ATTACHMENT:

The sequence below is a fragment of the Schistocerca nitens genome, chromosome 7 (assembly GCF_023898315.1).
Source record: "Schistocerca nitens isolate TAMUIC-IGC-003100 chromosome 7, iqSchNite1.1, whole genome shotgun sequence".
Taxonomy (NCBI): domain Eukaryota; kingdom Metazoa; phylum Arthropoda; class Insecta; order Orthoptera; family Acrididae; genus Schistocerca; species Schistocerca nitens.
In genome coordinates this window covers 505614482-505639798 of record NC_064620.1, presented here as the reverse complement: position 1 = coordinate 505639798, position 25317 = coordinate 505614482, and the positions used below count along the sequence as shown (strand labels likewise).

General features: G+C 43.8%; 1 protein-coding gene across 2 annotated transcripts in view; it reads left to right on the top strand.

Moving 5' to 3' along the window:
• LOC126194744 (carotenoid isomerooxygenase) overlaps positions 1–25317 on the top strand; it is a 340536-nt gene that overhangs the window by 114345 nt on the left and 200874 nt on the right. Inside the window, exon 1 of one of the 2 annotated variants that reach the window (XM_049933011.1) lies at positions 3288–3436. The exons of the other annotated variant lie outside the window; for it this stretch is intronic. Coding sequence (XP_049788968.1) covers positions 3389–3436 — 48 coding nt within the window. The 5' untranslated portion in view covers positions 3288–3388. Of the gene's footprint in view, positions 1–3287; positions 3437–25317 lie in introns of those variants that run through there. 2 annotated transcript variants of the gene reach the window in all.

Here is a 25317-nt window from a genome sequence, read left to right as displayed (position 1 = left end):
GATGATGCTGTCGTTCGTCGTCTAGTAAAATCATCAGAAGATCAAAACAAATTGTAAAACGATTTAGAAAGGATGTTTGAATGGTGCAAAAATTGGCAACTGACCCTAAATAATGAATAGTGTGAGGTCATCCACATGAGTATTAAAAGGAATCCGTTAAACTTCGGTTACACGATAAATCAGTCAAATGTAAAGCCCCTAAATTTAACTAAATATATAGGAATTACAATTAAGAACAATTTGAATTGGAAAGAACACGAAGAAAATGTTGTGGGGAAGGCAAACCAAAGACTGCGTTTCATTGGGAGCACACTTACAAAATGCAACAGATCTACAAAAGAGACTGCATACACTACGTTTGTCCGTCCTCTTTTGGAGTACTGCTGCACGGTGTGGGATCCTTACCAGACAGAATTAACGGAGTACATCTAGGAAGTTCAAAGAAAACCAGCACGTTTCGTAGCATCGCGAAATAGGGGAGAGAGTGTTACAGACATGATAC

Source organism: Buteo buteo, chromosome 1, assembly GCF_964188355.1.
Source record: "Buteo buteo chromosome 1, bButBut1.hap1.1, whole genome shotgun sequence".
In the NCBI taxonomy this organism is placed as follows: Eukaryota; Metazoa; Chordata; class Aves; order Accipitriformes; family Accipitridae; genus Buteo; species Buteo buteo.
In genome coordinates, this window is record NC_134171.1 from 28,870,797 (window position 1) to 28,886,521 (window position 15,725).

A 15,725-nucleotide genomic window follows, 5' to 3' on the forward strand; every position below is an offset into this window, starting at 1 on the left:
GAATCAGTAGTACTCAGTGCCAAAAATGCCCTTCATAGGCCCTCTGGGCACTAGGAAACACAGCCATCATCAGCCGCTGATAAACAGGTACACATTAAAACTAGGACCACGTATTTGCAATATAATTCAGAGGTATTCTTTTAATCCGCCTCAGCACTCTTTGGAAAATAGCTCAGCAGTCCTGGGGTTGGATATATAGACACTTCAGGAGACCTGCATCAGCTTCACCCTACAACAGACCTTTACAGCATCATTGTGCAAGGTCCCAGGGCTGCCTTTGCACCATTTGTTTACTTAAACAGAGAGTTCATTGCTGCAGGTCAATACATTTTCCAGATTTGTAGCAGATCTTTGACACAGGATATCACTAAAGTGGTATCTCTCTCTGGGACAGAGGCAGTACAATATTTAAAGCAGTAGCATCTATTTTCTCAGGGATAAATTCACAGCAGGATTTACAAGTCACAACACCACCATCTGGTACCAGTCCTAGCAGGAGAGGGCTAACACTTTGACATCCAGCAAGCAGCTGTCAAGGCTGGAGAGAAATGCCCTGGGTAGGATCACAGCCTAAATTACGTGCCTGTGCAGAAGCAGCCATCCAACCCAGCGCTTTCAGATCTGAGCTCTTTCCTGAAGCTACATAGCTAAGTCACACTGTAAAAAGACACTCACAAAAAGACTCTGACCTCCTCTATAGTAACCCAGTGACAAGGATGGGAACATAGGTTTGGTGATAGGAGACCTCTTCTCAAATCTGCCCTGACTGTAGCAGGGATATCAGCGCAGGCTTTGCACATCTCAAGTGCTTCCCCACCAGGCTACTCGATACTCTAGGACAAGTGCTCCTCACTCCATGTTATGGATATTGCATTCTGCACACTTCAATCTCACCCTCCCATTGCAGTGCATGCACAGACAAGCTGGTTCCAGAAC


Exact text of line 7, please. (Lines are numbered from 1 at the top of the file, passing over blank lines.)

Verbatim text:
• LOC126194744 (carotenoid isomerooxygenase) overlaps positions 1–25317 on the top strand; it is a 340536-nt gene that overhangs the window by 114345 nt on the left and 200874 nt on the right. Inside the window, exon 1 of one of the 2 annotated variants that reach the window (XM_049933011.1) lies at positions 3288–3436. The exons of the other annotated variant lie outside the window; for it this stretch is intronic. Coding sequence (XP_049788968.1) covers positions 3389–3436 — 48 coding nt within the window. The 5' untranslated portion in view covers positions 3288–3388. Of the gene's footprint in view, positions 1–3287; positions 3437–25317 lie in introns of those variants that run through there. 2 annotated transcript variants of the gene reach the window in all.